Investment in charitable giving funds, something only the ultra-wealthy used to do, is now becoming increasingly popular.
With investment companies and some banks managing charitable gift funds, individuals are able to open giving accounts and control where the money is given.
One indicator of how popular charitable gift funds are becoming is the amount of money flowing through these accounts. For example, the Vanguard Charitable Endowment Program claims by the end of January 2011 it contributed over $2.8 billion to public charities. Schwab Charitable is boasting over $2 billion altogether given.
There are a number of perks for individuals who open an account with a charitable gift fund. One of the biggest is an immediate tax credit once funds are moved into the account. And assets that have appreciated can be given without the giver incurring capital gains taxes. Furthermore, investors get to control where the money is given, how much, and when. Giving (also called "grants") can be automated, with regular contributions or one-time gifts. The charities are verified by the fund, so the investor knows the entity is legally entitled to accept contributions.
Another big benefit is the option to choose truly anonymous giving, meaning the fund makes the gift and the name of the investor is never revealed. Investors who want to "do their alms in secret" and those who don't want to get on another donor mailing list, will find this option attractive. But investors can also have their account named after them, just like the wealthy do, and can make contributions that way as well.
Another perk to a giving fund account is investors have the option of designating how the funds are invested, within certain guidelines. Usually the money is placed in mutual funds and managed by a mutual fund manager, but investors have the option to choose which mutual funds. Historical data for the performance of these funds is readily available.
Some companies will even match funds placed by their employees into a charitable giving account. One couple, who asked to be anonymous, said one of their employers had a matching program so that if they gave $10,000 or more in a year to their charitable giving fund, the company would add $7,000 at the end of the year.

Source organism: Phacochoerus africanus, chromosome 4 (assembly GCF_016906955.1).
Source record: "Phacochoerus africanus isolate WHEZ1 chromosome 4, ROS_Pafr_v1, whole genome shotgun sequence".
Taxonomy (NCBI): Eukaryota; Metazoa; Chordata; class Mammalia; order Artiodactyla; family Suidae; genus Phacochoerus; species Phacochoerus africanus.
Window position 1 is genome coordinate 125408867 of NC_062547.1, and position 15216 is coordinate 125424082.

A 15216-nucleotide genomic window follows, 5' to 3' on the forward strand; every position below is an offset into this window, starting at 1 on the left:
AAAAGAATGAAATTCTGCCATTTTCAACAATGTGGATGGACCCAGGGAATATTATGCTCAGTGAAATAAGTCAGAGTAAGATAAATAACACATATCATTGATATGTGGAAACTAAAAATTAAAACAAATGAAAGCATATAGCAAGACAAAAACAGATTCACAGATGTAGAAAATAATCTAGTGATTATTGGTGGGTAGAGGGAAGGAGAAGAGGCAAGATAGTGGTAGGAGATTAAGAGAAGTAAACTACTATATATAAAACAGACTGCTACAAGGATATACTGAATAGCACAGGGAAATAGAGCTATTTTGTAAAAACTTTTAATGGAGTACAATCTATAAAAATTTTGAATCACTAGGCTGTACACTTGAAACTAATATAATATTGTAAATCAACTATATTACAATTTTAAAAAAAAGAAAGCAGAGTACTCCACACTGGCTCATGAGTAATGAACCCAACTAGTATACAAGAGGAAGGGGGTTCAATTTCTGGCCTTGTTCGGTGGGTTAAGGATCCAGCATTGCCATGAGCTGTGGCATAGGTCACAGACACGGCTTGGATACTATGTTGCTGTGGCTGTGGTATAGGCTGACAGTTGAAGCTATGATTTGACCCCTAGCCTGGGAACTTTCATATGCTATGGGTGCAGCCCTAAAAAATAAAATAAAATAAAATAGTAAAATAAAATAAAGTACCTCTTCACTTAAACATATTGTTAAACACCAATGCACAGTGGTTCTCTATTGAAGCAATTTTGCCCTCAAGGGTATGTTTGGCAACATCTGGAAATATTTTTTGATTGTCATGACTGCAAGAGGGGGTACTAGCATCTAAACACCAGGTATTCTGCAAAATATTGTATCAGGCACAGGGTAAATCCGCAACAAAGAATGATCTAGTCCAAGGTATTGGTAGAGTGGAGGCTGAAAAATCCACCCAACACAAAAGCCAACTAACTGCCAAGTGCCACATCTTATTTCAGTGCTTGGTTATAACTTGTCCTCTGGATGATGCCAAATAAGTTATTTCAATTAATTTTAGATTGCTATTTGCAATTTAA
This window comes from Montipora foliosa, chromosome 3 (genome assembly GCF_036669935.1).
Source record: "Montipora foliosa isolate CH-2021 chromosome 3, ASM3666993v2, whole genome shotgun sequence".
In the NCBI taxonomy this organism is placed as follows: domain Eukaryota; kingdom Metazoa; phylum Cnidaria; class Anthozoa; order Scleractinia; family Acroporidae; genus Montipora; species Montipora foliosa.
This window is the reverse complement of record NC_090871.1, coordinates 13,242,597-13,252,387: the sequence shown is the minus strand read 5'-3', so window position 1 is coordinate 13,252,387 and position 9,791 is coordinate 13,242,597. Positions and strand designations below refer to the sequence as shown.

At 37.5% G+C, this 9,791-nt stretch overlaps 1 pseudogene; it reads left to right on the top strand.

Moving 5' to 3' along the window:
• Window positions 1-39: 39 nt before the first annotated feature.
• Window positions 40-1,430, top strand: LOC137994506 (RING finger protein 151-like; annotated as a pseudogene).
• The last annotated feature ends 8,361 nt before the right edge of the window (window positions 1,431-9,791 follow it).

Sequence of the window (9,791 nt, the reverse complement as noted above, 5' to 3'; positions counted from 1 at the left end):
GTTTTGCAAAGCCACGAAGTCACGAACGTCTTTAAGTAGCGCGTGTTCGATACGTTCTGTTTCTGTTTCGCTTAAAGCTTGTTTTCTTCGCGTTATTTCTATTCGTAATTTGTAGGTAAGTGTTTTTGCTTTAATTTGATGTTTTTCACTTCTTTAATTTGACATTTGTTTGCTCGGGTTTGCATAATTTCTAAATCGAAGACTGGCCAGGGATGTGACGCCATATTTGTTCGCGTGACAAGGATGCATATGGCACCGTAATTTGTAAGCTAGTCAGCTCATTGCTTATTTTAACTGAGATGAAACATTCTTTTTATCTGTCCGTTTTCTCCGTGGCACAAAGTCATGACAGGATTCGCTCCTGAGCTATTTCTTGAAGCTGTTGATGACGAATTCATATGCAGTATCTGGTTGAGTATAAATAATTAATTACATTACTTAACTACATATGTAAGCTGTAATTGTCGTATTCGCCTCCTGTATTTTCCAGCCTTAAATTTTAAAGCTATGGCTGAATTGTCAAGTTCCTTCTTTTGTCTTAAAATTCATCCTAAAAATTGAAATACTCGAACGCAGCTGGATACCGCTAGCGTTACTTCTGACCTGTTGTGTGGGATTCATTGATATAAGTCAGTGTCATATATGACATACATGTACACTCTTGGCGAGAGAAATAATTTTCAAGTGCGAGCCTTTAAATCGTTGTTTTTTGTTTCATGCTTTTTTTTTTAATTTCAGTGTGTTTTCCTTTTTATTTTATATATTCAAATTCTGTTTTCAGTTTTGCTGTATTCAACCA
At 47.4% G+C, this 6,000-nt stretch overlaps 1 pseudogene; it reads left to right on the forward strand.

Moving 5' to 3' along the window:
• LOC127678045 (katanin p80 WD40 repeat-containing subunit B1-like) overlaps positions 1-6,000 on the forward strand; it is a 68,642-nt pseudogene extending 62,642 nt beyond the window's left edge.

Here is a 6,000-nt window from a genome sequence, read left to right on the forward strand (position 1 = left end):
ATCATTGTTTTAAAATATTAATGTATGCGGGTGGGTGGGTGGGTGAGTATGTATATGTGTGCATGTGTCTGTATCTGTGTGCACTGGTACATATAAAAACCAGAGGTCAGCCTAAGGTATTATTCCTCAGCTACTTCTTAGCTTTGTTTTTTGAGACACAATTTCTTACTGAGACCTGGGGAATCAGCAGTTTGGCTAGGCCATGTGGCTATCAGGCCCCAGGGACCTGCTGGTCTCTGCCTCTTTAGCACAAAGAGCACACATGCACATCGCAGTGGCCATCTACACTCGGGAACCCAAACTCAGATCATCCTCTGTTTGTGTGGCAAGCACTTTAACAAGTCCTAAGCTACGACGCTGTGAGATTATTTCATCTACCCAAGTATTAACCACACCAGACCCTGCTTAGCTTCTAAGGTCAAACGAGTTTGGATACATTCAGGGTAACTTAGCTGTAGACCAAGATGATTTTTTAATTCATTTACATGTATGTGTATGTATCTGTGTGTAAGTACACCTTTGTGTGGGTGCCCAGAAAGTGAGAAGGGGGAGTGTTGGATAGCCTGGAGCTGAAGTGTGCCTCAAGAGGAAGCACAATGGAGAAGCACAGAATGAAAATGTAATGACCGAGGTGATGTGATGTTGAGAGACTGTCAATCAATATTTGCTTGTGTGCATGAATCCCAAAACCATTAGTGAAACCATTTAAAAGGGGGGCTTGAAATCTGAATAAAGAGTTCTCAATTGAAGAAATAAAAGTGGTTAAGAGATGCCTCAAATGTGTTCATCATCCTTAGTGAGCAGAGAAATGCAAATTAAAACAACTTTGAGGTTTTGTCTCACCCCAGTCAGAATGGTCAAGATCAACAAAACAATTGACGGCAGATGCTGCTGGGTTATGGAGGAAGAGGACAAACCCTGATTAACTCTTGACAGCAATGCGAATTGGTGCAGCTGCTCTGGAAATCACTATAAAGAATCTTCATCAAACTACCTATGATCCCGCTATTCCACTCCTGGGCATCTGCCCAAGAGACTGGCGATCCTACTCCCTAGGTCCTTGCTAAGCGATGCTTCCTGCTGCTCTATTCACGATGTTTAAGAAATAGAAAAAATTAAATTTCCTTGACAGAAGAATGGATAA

Over the last 10 years or so, they put their tithe in the gift fund and then gave it to their church from their gift fund. They now have well over $70,000 in their gift fund that they control, which is mostly made up of the matching funds contributed by their employer, combined with earnings. And that's after they gave away about $15,000 of the matching funds over the 10-year period.
Investment companies make opening a charitable giving account easy, either by phone, mail, or online. The amount needed to open a giving account averages about $10,000. The Bank of America Charitable Gift Fund and the leader in charitable giving, the Fidelity Charitable Gift Fund (affiliated with Fidelity Investments), will, however, open an account for as little as $5,000 for individuals or $25,000 for corporations. (By the way, as of February 22, Fidelity boasted over $161 million has already been given to public charities in 2011 alone.)
Assets other than cash can also be used to open or contribute to a gift fund account, such as cash equivalents, publicly traded stock, mutual fund shares, bonds, certain private or restricted stock, and even select real estate. However, investors are not allowed to withdraw funds for themselves.
Things to Watch For
Some funds, but not all, have a minimum contribution amount after the account is open, like $1,000. It's not unusual to see a minimum grant recommendation of $250. Funds cannot be given to fulfill a pledge, so investors would be advised to avoid making a promise to a charitable group. And the contributor cannot receive any benefit from the money given, like getting a wing of the hospital named after them or free tuition for their child at the church preschool program. Some funds charge administrative fees based on a percentage of the money invested.
Additionally, the funds can only be given to charities that meet the fund guidelines, which is usually any 501(c)(3) designated charity. Most churches and non-profit groups have 501(c)(3) status with the Internal Revenue Service and are therefore eligible. And most charitable giving funds give investors the ability to research charities.
If a charity is not already on the list, an account holder can request the group be considered. Once the fund does the appropriate research and verifies the group's non-profit status, it is added to the list.